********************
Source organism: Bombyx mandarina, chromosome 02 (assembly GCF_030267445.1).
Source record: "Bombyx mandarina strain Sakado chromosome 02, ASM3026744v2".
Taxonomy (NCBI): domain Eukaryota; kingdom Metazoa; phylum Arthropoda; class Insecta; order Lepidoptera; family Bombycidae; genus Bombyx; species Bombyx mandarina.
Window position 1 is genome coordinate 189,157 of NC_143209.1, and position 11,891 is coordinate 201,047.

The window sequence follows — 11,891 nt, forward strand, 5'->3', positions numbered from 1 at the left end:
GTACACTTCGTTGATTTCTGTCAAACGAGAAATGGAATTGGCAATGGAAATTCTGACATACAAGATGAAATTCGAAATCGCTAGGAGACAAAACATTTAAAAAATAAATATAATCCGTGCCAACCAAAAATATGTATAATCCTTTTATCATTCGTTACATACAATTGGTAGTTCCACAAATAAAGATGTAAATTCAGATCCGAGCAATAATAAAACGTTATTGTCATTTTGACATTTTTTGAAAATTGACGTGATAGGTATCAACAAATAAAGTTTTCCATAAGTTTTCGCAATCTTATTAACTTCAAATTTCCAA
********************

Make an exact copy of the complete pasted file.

Source organism: Bombyx mandarina, chromosome 02 (assembly GCF_030267445.1).
Source record: "Bombyx mandarina strain Sakado chromosome 02, ASM3026744v2".
Taxonomy (NCBI): domain Eukaryota; kingdom Metazoa; phylum Arthropoda; class Insecta; order Lepidoptera; family Bombycidae; genus Bombyx; species Bombyx mandarina.
Window position 1 is genome coordinate 189,157 of NC_143209.1, and position 11,891 is coordinate 201,047.

The window sequence follows — 11,891 nt, forward strand, 5'->3', positions numbered from 1 at the left end:
GTACACTTCGTTGATTTCTGTCAAACGAGAAATGGAATTGGCAATGGAAATTCTGACATACAAGATGAAATTCGAAATCGCTAGGAGACAAAACATTTAAAAAATAAATATAATCCGTGCCAACCAAAAATATGTATAATCCTTTTATCATTCGTTACATACAATTGGTAGTTCCACAAATAAAGATGTAAATTCAGATCCGAGCAATAATAAAACGTTATTGTCATTTTGACATTTTTTGAAAATTGACGTGATAGGTATCAACAAATAAAGTTTTCCATAAGTTTTCGCAATCTTATTAACTTCAAATTTCCAA